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‘Flame’ Writers Issue Self-destructing Command for Eliminating the Malware

According to researchers from Symantec the security company, because of the widespread hype around the Flame malicious software and its attacks, the program's creators are understood to have dispatched one command that would self-destruct the malware.

Describing Flame, Symantec states that it contains an in-built component known as SUICIDE utilized for uninstalling the malicious program that contaminates PCs. Nonetheless, during the end-week of May 2012, the authors of Flame took to spreading another kind of self-destructing piece across contaminated PCs, which linked up with servers yet being the author-controlled, the security response group of Symantec disclosed.

Incidentally, the researchers captured the command in question named "urgent suicide," via honeypots as on a normal system the malware would've got eliminated devoid of the user's awareness.

The self-destructing component known as browse32.ocx had its latest edition developed on May 9, 2012, Symantec adds.

Its researchers say that the reason for the Flame's creators overriding the utilization of SUICIDE for the self-destruction in favor of making the malware carry out distinctive tasks via one fresh module is unknown. Symantec.com reported this on June 6, 2012.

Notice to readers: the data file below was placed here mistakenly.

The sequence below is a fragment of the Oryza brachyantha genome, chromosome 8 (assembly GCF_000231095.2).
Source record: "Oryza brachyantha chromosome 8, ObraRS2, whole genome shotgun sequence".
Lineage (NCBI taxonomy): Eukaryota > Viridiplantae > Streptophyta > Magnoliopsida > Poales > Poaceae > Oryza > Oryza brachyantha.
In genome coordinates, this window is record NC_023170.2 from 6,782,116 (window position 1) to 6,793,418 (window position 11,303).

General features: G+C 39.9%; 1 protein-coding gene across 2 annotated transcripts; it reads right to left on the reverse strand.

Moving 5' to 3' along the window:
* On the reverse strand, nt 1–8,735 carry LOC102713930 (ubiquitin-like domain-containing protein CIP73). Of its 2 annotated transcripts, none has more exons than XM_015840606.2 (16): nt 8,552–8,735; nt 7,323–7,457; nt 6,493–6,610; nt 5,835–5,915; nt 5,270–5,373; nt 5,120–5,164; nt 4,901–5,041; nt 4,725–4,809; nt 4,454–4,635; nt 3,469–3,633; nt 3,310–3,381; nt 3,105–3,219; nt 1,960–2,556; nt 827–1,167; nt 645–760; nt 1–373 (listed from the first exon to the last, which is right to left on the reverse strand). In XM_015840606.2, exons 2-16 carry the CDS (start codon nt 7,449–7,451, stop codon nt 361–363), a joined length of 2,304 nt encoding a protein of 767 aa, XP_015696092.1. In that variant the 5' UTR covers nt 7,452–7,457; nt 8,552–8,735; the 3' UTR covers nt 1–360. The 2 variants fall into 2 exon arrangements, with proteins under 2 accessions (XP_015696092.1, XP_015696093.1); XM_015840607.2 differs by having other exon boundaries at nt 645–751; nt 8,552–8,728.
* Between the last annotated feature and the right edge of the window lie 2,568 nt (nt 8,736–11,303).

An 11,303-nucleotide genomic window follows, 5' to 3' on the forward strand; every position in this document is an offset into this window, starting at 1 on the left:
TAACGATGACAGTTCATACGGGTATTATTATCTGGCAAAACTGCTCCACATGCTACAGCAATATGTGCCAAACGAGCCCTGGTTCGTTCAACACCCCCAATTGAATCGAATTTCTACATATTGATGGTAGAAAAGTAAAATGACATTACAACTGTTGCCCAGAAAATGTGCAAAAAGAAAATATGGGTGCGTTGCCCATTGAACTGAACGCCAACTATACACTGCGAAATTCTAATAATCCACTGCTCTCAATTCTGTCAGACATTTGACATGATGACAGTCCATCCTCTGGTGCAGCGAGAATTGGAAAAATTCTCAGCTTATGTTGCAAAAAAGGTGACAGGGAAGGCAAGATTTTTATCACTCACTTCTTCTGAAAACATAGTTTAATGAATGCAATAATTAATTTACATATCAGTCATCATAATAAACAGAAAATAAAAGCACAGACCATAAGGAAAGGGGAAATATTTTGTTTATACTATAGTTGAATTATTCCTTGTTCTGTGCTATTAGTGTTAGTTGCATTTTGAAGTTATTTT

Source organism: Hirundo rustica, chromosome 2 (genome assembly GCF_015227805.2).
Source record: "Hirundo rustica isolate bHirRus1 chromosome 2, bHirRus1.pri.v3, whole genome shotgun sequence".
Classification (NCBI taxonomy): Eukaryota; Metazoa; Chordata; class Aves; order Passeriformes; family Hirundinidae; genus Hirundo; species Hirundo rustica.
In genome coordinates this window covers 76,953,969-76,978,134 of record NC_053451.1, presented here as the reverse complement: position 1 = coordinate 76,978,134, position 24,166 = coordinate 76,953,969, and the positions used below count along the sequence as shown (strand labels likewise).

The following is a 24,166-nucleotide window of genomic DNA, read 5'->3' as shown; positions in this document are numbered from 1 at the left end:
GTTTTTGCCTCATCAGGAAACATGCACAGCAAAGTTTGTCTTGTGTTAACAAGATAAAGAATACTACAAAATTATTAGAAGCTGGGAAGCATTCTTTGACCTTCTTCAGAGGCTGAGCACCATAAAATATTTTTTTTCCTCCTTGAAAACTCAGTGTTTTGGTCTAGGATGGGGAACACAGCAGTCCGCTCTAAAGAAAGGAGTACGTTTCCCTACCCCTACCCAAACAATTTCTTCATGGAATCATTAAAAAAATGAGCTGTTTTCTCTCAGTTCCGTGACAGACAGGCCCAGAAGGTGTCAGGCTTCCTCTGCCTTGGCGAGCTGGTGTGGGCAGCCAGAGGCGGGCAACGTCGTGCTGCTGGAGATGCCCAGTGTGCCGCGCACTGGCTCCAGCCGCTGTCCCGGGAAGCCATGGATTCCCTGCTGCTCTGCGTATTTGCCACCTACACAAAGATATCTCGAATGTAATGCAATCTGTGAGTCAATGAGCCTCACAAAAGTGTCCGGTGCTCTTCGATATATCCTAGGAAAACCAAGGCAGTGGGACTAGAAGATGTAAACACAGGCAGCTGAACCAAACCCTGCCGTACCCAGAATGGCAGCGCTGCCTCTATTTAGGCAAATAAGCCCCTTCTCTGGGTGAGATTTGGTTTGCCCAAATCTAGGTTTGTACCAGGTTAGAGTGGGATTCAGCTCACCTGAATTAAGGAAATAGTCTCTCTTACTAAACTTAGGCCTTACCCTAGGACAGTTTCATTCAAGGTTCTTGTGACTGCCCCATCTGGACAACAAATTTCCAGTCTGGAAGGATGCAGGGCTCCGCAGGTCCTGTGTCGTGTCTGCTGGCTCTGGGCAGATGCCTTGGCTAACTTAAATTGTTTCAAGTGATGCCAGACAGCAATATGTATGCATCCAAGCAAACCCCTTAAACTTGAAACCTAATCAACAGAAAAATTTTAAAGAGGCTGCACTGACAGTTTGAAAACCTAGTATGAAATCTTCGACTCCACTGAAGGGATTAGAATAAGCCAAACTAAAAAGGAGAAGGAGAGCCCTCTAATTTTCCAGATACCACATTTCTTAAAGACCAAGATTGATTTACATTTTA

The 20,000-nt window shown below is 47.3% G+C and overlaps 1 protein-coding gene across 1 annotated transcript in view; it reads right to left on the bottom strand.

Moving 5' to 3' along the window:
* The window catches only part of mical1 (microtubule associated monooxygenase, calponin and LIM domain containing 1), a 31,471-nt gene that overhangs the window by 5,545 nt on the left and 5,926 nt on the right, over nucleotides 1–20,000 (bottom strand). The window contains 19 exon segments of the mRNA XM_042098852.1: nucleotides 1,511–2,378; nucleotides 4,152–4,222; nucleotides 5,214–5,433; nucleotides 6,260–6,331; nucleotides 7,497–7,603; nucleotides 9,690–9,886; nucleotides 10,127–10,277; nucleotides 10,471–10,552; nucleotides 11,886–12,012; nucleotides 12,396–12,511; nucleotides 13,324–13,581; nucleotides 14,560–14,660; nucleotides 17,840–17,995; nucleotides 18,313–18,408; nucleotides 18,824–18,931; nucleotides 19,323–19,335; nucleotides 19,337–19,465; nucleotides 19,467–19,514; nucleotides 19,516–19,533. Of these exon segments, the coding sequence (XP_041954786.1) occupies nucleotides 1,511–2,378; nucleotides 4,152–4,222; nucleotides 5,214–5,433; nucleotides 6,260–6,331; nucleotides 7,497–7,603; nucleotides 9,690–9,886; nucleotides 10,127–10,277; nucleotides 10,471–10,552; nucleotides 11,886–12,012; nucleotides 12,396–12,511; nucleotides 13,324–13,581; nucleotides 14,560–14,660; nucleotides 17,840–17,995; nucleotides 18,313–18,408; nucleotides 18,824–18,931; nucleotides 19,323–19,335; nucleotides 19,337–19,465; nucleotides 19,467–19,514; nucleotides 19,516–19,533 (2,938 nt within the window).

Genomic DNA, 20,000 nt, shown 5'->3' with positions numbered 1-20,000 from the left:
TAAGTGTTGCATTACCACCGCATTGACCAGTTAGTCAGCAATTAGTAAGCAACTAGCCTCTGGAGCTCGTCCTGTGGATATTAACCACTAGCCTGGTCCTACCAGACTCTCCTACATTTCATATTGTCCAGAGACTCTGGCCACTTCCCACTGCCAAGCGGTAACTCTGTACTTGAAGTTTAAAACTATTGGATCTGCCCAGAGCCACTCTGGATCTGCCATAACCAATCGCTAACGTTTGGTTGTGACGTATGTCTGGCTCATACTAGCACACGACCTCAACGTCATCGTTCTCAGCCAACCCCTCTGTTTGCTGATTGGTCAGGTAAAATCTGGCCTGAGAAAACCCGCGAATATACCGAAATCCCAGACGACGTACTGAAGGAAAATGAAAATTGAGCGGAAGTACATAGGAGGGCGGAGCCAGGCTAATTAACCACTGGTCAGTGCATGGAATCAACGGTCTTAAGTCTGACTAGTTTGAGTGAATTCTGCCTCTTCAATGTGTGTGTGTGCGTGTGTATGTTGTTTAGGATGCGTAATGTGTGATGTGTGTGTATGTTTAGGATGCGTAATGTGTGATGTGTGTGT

Meanwhile, despite similarities between the SUICIDE functionality and the new self-destructing module in their capability for removing numerous files related to Flame, the latter is a stage advanced.

Symantec states that the destroyer of Flame winds its task by deleting certain number of folders as well as files. In fact, over 4 folders and160 files are instructed for eliminating following which the uninstaller component uses random characters to rewrite the computer's hard disk.

Also, the security company observes that the uninstaller ensures that no clue about its presence is left hanging around so as to foil any attempt at seizing the malware.

Furthermore, according to Symantec, the Flame attackers kept under their control the domain registrations they used so they could shift to one fresh hosting service for backing the said domains.

Meanwhile, Costin Raiu, Security Researcher at Kaspersky Labs posted on twitter.com that there was one prominent loophole within the new module, which he didn't know whether anybody else had discovered too. Zdnet.com.au published this dated June 7, 2012.

Related article: “Loopholes did not cause online banking thefts”: ICBC

» SPAMfighter News - 6/18/2012

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